July 20th, 2024

City Notebook: You think it’s crazy here?

By Collin Gallant on June 22, 2024.


Mark down Monday for two of the wackier byelections in recent memory.

At the federal level, 84 candidates are contesting the seat for Toronto-St.Paul on a ballot that is literally three feet in length.

Such physical proportions required special allowances in election regulations for size of ballots.

That situation arrises as a protest against the Liberal government’s promise for electoral reform and in support of proportional representation, as opposed to the current “first-past-the-post” system.

But at least they’re making a good point.

The weirder election taking place June 24 is at the municipal level in Chestermere.

There, voters will fill seats vacated last fall by the provincial government after a damning municipal audit.

Former Mayor Jeff Colvin and three removed councillors are running again, despite ongoing civil litigation to recover $630,000 from the four.

Among the stranger items in the lawsuit filed by the City of Chestermere, as revealed in the Calgary media last week:

– Paying to move Colvin’s piano into city hall;

– Un-tendered contracts to clean up the former waterslide slide site, privately owned, mind you, near Highway 1 (it’s now an underpass);

– Hiring a private investigator to dig up dirt on another council member, and installing surveillance cameras.

– $415,000 in legal bills to fight their removal by Municipal Affairs Minister Ric McIver.

The claims haven’t been proven in court, but the case may be in jeopardy depending on Monday’s results.

There are 23 council candidates and four for mayor, including the ousted council members who claim the’ve been railroaded in a fight against bureaucracy gone mad.

In today’s political environment, that might just be a “get out of jail free” card.

Regarding Chestermere, there are also wild conspiracy theories. Some say the whole matter somehow relates to the “Winnipeg Bioweapons Laboratory,” China, COVID, the United Nations, communism, 15-minute cities, name your beef, etc.

It’s bananas, a bottomless well of nonsense, but it’s increasingly par for the course these days when wild speculation seems to shout down all real and reasonable criticism of government, power, representation, etc.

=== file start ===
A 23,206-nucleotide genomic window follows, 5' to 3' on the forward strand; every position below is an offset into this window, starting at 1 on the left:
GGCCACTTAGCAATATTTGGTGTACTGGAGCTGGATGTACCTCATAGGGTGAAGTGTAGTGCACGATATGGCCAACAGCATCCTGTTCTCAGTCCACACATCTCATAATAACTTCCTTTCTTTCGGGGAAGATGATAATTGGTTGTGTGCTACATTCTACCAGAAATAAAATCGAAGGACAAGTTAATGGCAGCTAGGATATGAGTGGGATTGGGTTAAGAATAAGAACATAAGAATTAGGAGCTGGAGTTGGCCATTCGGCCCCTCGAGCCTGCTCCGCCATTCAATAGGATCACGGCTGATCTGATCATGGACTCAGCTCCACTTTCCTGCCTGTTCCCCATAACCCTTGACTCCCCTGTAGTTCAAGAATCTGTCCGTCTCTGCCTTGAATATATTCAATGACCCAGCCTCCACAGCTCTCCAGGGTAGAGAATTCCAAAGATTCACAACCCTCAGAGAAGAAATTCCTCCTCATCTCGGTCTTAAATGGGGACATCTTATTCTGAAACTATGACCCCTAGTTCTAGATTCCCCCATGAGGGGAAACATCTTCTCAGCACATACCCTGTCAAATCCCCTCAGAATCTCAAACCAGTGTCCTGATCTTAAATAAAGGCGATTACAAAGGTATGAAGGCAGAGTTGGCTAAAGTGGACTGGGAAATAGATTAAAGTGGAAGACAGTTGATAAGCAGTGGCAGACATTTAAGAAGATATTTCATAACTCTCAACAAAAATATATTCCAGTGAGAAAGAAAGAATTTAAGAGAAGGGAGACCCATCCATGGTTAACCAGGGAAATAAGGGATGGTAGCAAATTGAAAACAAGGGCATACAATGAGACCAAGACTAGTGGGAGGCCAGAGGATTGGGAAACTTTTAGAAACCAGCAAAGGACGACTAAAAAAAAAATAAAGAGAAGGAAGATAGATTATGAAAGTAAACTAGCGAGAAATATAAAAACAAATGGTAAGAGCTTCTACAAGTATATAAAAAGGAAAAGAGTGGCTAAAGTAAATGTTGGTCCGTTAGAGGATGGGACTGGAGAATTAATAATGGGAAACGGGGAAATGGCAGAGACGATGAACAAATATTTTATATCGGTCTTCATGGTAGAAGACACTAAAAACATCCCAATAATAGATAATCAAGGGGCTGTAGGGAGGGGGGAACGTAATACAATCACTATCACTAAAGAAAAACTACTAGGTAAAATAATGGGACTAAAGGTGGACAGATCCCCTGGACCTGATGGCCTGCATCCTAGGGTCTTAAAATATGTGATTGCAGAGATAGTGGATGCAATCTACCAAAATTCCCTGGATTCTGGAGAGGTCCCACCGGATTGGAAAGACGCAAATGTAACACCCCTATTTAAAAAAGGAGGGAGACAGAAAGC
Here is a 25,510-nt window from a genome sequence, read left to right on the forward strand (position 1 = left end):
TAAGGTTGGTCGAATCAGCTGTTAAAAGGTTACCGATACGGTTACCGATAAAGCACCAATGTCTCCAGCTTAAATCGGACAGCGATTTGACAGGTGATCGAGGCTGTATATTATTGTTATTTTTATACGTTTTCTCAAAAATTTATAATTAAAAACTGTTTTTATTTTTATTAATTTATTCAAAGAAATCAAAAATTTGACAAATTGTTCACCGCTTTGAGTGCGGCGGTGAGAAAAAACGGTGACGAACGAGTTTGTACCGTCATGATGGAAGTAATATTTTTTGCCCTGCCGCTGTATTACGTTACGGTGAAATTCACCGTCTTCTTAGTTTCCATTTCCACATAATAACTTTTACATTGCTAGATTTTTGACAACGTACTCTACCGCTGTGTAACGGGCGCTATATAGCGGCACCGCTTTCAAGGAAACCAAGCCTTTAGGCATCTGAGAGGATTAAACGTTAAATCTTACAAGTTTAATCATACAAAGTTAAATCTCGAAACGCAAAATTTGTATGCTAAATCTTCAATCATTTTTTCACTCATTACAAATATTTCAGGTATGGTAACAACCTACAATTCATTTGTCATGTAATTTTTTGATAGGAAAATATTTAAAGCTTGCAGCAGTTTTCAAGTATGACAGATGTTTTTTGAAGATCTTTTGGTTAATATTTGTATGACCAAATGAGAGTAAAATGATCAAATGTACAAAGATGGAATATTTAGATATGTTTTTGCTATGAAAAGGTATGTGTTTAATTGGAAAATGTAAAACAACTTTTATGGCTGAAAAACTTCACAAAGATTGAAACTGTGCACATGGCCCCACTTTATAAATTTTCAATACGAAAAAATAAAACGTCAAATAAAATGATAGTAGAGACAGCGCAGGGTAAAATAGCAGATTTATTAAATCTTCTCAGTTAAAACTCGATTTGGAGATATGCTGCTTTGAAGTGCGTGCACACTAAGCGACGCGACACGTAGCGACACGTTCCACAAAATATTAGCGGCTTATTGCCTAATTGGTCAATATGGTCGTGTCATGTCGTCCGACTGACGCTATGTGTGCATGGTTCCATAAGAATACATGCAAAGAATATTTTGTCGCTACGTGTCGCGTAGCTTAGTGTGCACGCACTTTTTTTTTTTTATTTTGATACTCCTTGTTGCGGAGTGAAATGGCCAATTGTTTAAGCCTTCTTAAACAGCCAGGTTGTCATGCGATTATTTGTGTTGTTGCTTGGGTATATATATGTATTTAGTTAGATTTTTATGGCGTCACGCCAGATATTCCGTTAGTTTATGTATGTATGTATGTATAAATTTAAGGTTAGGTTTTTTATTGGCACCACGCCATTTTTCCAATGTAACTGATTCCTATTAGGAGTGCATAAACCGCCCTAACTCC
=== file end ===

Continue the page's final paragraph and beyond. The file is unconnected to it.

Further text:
We’d say the people of Chestermere and the town’s reputation are victims as well, but the whole crazy affair is minor news item behind similar accusations of power grabs and skullduggery in Calgary, Edmonton, Medicine Hat, etc., not to mention discontent in towns, counties, and on and on.

Chestermere provides a rare case when officialdom must react and deal with challenges.

Quick ones

– It always rains when the chucks are in town, it seems. Can we get them back in August?

– A new leader of the Alberta New Democrats will be elected in Calgary on Saturday with several local party officials in attendance.

“We’re very much looking forward to having a new leader in place,” said two-time local candidate Gwendoline Dirk. “Let’s get back work, keeping the UCP accountable and preparing for the next election.”

Other locals are planning to watch the vote at a local restaurant.

By the way, outgoing leader Rachel Notley was set to address a tribute evening Friday with a speech scheduled for “in between the second and third” periods of the Oilers game, according to a release.

A look ahead

Council’s public services committee meets Monday and council gathers Tuesday for budget deliberations, including capital priorities.

Premier Danielle Smith is set to address a provincial conference of food bank organization in Medicine Hat on Tuesday.

100 years ago

Two neighbour boys from Cambridge Street, aged 8 and 10, drowned when their makeshift raft collapsed in the river mouth of the South Saskatchewan River near the Hedley Shaw Mill, the News reported this week in 1924.

A bulldog owned by one of the boys made several futile attempts to retrieve its master while friends ran for help. The rescue party found the boys still “clutched in an embrace” under deep water.

The Beaver Dam Camp recreation spot, near the location and including a supervised bathing pool, had not yet opened for the season.

Local police were puzzled after a break-in at the Calgary Brewing and Malting Company bottling house on S. Railway Street. The puzzling part: nothing was taken.

Detectives in Calgary arrested a bride and groom as their ceremony was about to begin, accusing the teenaged woman of stealing her wedding clothes and the man of contributing to delinquency of a ward of the Children’s Aid society.

Collin Gallant covers city politics and a variety of topics for the News. Reach him at 403-528-5664 or via email at cgallant@medicinehatnews.com.

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